You can never go wrong with a good mystery. The concepts of criminal acts and dark secrets have managed to enthrall in a variety of mediums. In the case of movies criminal acts can play a vital role in a multitude genres; whether it is a murder mystery or a heist film. This is evident in the latest thriller hitting the big screen: Bad Times at the El Royale. Directed and written by Drew Goddard Bad Time at the El Royale takes the concept of strangers in untimely circumstances and brings a sense of style to the idea- which was definitely apparent in the film’s trailers. That was all the more reason for me to check out this new crime thriller. So on a cloudy night I checked out this mysterious movie, and what a great time Bad Time at the El Royale ended up being.
Bad Time at the El Royale tells the story of strangers coming together in an estranged motel. There each patron’s true intentions are brought to light as the group find themselves tangled within the mystery behind the El Royale. The plot of this thriller was an enticing experience. From its narrative to its twists the factors behind the story proved beneficial to the overall film. The only issue I had with the plot was its excessive delivery to the point where certain parts were seemingly padded for time. Aside from that the plot was quite thorough in its execution. There were many takeaways from this tale but the one thing that stood out to me was the overall conflict and how it was unraveled through circumstances oppose to being one big conspiracy. This point was but one of the factors that made this criminal tale both dynamic and refreshing.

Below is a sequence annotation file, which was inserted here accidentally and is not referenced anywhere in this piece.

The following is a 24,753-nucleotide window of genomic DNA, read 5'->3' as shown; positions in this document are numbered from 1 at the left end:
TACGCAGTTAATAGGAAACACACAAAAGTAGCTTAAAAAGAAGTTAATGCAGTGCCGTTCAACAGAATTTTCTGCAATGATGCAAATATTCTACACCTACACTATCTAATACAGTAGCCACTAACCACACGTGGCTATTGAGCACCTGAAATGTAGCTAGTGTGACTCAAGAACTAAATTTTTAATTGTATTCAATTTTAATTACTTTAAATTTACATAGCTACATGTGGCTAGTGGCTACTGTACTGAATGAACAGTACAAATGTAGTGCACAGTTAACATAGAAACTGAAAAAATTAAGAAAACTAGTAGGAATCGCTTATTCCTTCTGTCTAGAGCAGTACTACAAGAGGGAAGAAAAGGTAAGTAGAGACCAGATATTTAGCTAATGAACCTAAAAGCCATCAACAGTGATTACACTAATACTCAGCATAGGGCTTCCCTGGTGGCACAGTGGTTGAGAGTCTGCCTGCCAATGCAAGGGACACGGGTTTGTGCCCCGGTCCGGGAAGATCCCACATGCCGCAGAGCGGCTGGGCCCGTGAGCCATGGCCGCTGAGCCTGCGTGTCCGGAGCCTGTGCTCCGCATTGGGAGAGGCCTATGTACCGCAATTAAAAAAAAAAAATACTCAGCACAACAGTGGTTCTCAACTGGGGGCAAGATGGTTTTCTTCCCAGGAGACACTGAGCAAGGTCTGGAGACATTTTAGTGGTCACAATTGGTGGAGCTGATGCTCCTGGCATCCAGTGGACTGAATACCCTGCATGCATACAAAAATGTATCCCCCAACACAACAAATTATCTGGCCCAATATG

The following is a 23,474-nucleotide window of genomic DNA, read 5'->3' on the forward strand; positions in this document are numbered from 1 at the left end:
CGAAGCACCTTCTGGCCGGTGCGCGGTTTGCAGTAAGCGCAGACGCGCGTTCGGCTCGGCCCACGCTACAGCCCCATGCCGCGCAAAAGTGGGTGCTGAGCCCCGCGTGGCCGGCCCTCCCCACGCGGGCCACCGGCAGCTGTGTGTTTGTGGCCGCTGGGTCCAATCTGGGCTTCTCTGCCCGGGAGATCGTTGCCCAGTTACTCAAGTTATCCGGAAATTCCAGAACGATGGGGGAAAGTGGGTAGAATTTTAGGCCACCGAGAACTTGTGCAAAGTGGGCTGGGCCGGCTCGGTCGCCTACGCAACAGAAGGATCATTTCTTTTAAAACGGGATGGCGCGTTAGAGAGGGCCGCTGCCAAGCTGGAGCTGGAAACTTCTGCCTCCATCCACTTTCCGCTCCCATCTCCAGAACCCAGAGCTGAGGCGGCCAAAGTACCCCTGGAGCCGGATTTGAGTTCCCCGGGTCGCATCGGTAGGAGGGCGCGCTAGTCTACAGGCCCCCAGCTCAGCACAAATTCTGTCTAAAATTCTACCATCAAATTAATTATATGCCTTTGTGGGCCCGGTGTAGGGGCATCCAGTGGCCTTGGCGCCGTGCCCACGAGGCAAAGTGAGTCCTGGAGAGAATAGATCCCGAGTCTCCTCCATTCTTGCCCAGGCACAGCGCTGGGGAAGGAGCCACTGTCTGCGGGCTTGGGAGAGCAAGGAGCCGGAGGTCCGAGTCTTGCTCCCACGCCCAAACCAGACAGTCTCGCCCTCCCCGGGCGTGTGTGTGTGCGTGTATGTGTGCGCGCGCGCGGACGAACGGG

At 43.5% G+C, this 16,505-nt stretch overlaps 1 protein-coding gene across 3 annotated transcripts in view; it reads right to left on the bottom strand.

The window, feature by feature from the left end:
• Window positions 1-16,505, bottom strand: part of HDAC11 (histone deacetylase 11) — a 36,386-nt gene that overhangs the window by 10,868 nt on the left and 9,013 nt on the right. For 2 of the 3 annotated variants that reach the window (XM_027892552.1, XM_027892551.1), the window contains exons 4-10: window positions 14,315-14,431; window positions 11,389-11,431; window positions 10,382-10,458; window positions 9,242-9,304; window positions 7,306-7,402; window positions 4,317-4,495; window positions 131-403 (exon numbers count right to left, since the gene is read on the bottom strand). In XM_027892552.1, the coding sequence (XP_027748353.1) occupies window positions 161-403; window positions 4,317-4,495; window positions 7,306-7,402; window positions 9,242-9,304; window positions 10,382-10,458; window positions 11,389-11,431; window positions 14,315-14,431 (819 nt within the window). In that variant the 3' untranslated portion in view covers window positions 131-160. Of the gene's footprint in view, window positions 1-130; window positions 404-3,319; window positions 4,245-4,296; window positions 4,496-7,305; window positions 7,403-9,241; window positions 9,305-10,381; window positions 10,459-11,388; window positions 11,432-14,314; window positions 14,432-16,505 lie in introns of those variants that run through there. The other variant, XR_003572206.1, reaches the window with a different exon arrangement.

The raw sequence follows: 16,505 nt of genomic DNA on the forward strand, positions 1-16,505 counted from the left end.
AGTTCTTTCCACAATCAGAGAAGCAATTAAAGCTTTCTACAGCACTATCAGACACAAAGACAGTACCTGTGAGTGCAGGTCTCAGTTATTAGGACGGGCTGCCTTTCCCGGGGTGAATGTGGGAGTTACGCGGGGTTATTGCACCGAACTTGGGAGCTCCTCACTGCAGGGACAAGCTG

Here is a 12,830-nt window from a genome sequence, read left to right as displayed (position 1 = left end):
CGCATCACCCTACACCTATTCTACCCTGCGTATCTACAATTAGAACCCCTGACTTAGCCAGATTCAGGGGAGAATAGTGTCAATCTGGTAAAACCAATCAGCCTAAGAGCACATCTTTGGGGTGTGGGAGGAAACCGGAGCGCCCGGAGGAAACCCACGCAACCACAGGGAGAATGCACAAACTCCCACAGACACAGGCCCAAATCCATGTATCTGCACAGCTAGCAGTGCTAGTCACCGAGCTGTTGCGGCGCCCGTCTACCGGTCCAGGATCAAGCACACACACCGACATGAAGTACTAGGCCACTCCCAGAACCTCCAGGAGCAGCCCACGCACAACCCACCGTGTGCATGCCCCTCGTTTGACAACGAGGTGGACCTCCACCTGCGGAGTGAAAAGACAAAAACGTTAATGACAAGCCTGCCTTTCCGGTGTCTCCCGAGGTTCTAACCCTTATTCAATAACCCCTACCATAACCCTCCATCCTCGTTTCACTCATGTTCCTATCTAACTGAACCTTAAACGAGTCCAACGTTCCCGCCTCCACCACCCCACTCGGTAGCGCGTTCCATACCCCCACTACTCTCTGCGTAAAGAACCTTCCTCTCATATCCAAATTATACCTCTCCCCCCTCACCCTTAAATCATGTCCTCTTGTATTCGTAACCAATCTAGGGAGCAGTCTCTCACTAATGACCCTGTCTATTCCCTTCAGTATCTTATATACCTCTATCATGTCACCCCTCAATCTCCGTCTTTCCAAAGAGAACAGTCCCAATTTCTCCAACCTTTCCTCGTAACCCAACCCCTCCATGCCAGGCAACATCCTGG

Equally as impressive was the movie’s cast. A cast of strangers is nothing new in this kind of film, and while this ensemble did not change the concept they certainly personified its effectiveness. Whether it was Dock O’Kelly (Jeff Bridges),Emily Summerspring (Dakota Johnson)Dwight Broadbeck (Jon Hamm) or Darlene Sweet (Cynthia Erivo) each character brought something to the table even if certain players had limited screen time. The cast had its share of surprises such as the direction of Miles Miller (Lewis Pullman) which was unexpected; and Chris Hemsworth’s performance as the cult leader Billy Lee was simply menacing-which was refreshing to see out of the actor. Some characters could get lost in the shuffle but they managed to work thanks to the solid performances from the entire group which made this cast of strangers one of the best ensembles that I have seen all year.
When it came to the film’s technical elements Bad Times at the El Royale was subtle in this areas, but by no means did this hurt the film’s presentation. The cinematography was efficient as the color matched story’s time period and the lighting work to the gritty nature behind the film. The music, both the score and the pop music, was thematic as it fit the movie’s concept quite well. In fact the pop music was used adequately as they made sense for the time period and enhanced the scenes themselves. These factors created an atmosphere that was not only stylish but thrilling, and given the nature behind this film this direction was perfect.
Bad Times at The El Royale is criminally good. While some areas could have bit stronger in their delivery it did not take away from this thriller’s impressive merits such as its enthralling story and its strong ensemble. With every twist and turns Bad Times at the El Royale proved to be a thriller that stood out from the rest and in my opinion it is a must see film for the year.